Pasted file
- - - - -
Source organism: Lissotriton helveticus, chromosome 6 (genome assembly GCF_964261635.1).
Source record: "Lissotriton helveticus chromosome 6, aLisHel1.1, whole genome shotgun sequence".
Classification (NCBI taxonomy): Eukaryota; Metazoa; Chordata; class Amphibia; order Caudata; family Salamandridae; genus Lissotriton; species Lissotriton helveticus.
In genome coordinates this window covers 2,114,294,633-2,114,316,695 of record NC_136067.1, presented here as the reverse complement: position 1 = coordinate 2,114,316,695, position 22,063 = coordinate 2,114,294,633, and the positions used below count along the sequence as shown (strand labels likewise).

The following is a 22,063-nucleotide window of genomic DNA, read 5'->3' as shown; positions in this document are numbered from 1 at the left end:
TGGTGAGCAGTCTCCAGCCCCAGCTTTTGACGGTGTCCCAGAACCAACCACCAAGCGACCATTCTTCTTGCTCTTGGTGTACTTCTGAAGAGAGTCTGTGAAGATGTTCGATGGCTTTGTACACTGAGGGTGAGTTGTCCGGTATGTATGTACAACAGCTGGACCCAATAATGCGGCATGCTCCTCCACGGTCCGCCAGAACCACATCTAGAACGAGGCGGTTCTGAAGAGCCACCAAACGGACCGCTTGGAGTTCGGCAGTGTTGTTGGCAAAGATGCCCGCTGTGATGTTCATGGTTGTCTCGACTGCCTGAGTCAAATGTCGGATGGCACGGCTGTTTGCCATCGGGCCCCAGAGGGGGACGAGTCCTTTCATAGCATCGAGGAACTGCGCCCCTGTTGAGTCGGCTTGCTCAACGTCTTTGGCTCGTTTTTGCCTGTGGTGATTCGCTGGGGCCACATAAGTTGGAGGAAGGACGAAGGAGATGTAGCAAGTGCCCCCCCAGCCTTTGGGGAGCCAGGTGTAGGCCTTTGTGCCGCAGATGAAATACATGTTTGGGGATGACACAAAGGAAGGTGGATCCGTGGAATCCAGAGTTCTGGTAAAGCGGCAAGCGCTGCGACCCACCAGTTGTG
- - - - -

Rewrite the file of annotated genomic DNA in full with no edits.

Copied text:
Source organism: Lissotriton helveticus, chromosome 6 (genome assembly GCF_964261635.1).
Source record: "Lissotriton helveticus chromosome 6, aLisHel1.1, whole genome shotgun sequence".
Classification (NCBI taxonomy): Eukaryota; Metazoa; Chordata; class Amphibia; order Caudata; family Salamandridae; genus Lissotriton; species Lissotriton helveticus.
In genome coordinates this window covers 2,114,294,633-2,114,316,695 of record NC_136067.1, presented here as the reverse complement: position 1 = coordinate 2,114,316,695, position 22,063 = coordinate 2,114,294,633, and the positions used below count along the sequence as shown (strand labels likewise).

The following is a 22,063-nucleotide window of genomic DNA, read 5'->3' as shown; positions in this document are numbered from 1 at the left end:
TGGTGAGCAGTCTCCAGCCCCAGCTTTTGACGGTGTCCCAGAACCAACCACCAAGCGACCATTCTTCTTGCTCTTGGTGTACTTCTGAAGAGAGTCTGTGAAGATGTTCGATGGCTTTGTACACTGAGGGTGAGTTGTCCGGTATGTATGTACAACAGCTGGACCCAATAATGCGGCATGCTCCTCCACGGTCCGCCAGAACCACATCTAGAACGAGGCGGTTCTGAAGAGCCACCAAACGGACCGCTTGGAGTTCGGCAGTGTTGTTGGCAAAGATGCCCGCTGTGATGTTCATGGTTGTCTCGACTGCCTGAGTCAAATGTCGGATGGCACGGCTGTTTGCCATCGGGCCCCAGAGGGGGACGAGTCCTTTCATAGCATCGAGGAACTGCGCCCCTGTTGAGTCGGCTTGCTCAACGTCTTTGGCTCGTTTTTGCCTGTGGTGATTCGCTGGGGCCACATAAGTTGGAGGAAGGACGAAGGAGATGTAGCAAGTGCCCCCCCAGCCTTTGGGGAGCCAGGTGTAGGCCTTTGTGCCGCAGATGAAATACATGTTTGGGGATGACACAAAGGAAGGTGGATCCGTGGAATCCAGAGTTCTGGTAAAGCGGCAAGCGCTGCGACCCACCAGTTGTG